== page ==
Supposedly Trivial math question.

S. Dale Morrey sdalemorrey at gmail.com
Tue Oct 1 14:48:43 MDT 2013


static count x=1 was supposed to be static count =1;  Then a count++ there
somewhere before the loop


On Tue, Oct 1, 2013 at 2:45 PM, S. Dale Morrey <sdalemorrey at gmail.com>wrote:

>
> The base is arbitrary, meaning if the customer is giving base 10 money
> then all change must be base 10, i.e. 1's 10s, 100's etc.  As stated
> earlier each bill is a power of the previous bill, there are no 0.25's or
> 20's or other Americanisms to deal with.  What we would call 25 cents,
> would optimally be handled (in base 10) with 2 tens and 5 ones, there would
> not be a 25 coin bill.
> Near the end he allowed me to just pick a base and lock my answer to that,
> i.e. I no longer had to account for a different base.  So I included that
> in the instructions upfront.
>
> My solution (which I've only recently worked out), looks like this.
>
> function makeChange(int base, int amountDue, int amountGiven){
>
>           changeDue = amountGiven - amountDue;
>          return breakBills(changeDue, base);
> }
>
> function breakBills(int amount,int base ){
>             static count x = 1;
>             dividend = floor(amount / base);
>             remainder = amount mod base;
>              if(remainder == 0){
>                  return;
>              }else{
>                   return dividend+"-" + (count * base) + "'s, " +
> breakBills(remainder,base);
>              }
>
> }
>
> Theoretically this might be javascript, frankly it's out of thing air, I
> haven't tested it yet, but it looks like it should work right?
>
> }
>
>
>
>
>
> On Tue, Oct 1, 2013 at 11:18 AM, Levi Pearson <levipearson at gmail.com>wrote:
>
>> On Tue, Oct 1, 2013 at 11:10 AM, Richard Holden <rholdeniii at gmail.com>
>> wrote:
>> > Unless I'm reading it wrong it doesn't actually seem to require all of
>> the
>> > division. They say that the smallest fractional unit can be taken to be
>> a
>> > whole unit, so in the values stated the 123.45 and 1300.00 get changed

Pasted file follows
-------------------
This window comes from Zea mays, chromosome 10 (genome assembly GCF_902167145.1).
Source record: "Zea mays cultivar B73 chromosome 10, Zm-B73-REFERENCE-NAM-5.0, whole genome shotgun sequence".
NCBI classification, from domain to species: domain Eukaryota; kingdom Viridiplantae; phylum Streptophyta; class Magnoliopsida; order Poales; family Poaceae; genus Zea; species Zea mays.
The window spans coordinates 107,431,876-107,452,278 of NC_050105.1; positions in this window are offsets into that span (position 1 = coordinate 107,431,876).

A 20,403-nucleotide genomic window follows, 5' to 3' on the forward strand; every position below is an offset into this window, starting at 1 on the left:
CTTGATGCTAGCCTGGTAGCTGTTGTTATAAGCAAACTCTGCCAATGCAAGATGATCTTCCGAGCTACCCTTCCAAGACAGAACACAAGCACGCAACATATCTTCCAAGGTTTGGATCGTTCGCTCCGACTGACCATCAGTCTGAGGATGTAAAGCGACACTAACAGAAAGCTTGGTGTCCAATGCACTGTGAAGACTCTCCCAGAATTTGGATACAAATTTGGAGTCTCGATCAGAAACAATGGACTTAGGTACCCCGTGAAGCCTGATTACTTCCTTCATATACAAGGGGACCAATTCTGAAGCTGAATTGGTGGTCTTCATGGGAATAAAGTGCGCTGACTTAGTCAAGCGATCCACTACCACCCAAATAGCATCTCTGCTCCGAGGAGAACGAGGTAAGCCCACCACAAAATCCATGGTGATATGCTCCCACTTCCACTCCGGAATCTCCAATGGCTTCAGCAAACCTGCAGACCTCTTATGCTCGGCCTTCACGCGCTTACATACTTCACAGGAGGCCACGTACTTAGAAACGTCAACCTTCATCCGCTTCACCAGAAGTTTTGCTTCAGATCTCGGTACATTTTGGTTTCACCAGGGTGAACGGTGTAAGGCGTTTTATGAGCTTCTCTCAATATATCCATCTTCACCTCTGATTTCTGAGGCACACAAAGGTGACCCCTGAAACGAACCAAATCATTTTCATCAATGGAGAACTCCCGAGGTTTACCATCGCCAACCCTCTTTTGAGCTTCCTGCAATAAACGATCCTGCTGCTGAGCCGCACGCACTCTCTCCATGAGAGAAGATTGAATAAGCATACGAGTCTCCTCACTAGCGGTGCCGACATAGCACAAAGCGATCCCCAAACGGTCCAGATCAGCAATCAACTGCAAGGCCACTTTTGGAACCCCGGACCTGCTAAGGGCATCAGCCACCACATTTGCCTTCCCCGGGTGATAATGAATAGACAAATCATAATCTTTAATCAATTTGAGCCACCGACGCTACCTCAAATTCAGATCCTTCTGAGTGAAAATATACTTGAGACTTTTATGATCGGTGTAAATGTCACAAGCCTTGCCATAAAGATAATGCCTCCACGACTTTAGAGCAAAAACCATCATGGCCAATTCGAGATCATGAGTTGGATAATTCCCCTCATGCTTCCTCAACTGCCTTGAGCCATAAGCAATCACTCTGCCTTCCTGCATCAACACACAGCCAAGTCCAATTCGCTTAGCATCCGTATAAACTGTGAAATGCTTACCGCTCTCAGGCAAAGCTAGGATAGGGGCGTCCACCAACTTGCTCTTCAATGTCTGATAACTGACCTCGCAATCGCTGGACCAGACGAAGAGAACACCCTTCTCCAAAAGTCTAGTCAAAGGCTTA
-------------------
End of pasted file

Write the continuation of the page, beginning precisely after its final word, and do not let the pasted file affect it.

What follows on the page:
>> to
>> > whole units as 12345 integer and 130000 integer. That gives us the
>> > calculation for the integer change as
>> >
>> >  130000
>> > - 12345
>> > -------
>> >  117655
>> >
>> > To figure out the change we just convert the integer into a string
>> > (assuming that the language of choice correctly converts) which should
>> give
>> > us "117655". If we reverse the string ("556711") and iterate over the
>> > characters then the index becomes the power to which we raise the base.
>> > i.e. pulling out the second 5 (index value 1) we could output 5-(10^1)s
>> or
>> > 5-10s, etc. Giving "5-1s 5-10s 6-100s 7-1000s 1-10000s 1-100000s"
>> >
>> > To do this in base 2 it just becomes
>> > 5-(2^0)s 5-(2^1)s 6-(2^2)s 7-(2^3)s 1-(2^4)s 1-(2^5)s
>> >
>>
>> This is true, and is usable if you get the input in the form of a
>> string in the correct base.  If you get it as a number, either you or
>> a library function would have to do the divisions in order to convert
>> the number to a string in the correct base in the first place.  If
>> that's the case, there's no point in using a string; you might as well
>> use an array of digit values with the index as the power to which
>> you'll raise the base before multiplying.  The problem definition is
>> underspecified with respect to input/output, so it's not clear whether
>> this approach is valid or not, but it's certainly sound if it is
>> applicable.
>>
>>         --Levi
>>
>> /*
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>>
>
>


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